Sens. Heather Carter and Paul Boyer hug May 28, 2019, at a ceremonial signing for a bill. With Carter losing her seat in the 2020 GOP primary and Sen. Kate Brophy McGee, R-Phoenix, losing in the 2020 general election, Boyer is the last of Senate Republicans who bucked their party and the Democratic caucus’ biggest hope of helping them stop GOP legislation /Photo by Dillon Rosenblatt/Arizona Capitol Times
By Julia Shumway | Arizona Capitol Times
Democrats picked up one new seat in the state Senate, but are headed into the 2021 legislative session with potentially less power to stop Republican legislation.
Over the past two years, the Arizona Senate — that same governing body that over the past decade was responsible for passing an immigration law, 2010’s SB1070, that led to boycotts and an ultimately vetoed anti-gay religious freedom bill, 2014’s SB1062, that led to threats of boycotts — has become the place where the most extreme measures passed by the state House go to die.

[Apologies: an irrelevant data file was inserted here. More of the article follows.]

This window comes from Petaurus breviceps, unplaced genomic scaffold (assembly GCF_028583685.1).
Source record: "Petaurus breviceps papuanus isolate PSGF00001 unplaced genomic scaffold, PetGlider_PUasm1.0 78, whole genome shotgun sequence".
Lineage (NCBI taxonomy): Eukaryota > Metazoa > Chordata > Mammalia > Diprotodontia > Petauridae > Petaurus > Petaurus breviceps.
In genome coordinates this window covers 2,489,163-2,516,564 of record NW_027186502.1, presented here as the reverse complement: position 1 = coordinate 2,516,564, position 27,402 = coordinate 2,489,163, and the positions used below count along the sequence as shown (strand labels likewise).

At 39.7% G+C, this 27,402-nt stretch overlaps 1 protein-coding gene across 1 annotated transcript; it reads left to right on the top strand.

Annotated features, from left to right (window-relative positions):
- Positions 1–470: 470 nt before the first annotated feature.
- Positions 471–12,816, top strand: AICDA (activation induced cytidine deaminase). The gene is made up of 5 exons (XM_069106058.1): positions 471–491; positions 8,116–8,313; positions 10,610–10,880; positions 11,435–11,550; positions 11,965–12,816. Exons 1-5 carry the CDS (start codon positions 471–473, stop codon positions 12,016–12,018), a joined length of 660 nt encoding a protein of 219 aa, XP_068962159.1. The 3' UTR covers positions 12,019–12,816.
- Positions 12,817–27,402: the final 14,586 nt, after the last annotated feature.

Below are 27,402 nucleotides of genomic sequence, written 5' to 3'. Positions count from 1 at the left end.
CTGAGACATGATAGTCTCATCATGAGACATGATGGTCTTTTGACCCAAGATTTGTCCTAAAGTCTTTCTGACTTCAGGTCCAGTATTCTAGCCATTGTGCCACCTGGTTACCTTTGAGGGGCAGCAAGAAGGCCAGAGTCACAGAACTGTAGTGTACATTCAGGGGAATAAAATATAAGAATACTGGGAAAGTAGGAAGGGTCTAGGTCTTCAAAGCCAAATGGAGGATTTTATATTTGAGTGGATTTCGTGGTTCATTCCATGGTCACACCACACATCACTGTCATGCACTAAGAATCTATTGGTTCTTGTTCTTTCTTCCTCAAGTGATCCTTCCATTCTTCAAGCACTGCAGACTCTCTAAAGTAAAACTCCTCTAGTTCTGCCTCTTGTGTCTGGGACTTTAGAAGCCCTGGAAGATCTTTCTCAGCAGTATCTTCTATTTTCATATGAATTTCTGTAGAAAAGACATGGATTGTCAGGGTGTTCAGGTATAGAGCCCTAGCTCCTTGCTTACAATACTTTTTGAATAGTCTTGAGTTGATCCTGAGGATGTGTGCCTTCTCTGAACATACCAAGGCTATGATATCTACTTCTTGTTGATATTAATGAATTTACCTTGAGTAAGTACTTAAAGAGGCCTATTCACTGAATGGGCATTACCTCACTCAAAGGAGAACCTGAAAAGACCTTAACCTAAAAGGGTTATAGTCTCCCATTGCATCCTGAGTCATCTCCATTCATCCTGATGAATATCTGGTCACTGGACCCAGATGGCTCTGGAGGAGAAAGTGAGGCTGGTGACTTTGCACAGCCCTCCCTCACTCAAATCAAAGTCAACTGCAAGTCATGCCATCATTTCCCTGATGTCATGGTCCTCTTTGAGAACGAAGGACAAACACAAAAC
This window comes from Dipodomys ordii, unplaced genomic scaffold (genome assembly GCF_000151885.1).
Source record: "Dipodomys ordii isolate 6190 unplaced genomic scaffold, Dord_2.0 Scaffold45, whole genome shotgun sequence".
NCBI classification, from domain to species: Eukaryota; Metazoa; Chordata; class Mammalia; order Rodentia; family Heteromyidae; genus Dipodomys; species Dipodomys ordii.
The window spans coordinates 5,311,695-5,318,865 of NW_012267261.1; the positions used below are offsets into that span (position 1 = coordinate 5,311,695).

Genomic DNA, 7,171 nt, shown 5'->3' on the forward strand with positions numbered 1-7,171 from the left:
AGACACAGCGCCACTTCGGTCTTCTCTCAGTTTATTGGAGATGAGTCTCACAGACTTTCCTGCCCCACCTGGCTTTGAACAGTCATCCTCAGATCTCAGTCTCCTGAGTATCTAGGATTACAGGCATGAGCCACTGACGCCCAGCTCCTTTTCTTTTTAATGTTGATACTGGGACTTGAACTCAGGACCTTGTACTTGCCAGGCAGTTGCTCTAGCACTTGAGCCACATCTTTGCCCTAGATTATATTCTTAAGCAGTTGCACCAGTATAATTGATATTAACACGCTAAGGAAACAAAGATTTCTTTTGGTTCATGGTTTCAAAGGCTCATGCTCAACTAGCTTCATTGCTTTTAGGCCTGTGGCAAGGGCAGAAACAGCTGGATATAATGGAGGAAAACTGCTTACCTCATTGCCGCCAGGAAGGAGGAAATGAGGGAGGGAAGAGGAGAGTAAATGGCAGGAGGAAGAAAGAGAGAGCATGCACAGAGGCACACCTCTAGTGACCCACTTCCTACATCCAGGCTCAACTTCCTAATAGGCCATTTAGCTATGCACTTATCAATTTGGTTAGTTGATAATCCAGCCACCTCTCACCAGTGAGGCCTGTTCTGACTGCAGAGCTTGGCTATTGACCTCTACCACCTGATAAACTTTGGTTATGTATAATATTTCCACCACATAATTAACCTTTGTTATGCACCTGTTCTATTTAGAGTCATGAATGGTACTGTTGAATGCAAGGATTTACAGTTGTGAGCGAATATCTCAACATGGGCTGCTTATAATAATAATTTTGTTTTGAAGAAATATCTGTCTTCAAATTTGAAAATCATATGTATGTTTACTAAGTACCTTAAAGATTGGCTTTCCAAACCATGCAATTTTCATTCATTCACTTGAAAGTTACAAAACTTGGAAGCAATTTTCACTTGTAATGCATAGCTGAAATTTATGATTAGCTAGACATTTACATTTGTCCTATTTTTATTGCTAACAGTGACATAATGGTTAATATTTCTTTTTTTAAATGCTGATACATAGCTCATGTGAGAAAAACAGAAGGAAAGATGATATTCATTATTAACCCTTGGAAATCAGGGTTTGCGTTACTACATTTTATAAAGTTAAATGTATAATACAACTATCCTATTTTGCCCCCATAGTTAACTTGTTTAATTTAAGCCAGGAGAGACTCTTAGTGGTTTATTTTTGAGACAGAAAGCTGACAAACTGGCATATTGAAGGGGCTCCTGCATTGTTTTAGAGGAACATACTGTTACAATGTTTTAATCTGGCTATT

The Democratic caucus had three Republicans to thank for that across-the-aisle assistance. Whether because of their personal politics or the demands of their districts, some combination of Sens. Kate Brophy McGee, Heather Carter and Paul Boyer publicly split with the rest of the GOP caucus on some bills and privately extracted concessions on others.
Two of them will be gone next year. Carter, R-Cave Creek, lost a heated primary battle to social conservative Rep. Nancy Barto, who successfully painted her as a RINO, or Republican in name only. Brophy McGee, R-Phoenix, lost her own seat to Democratic challenger Christine Marsh, giving Democrats their 14th caucus member.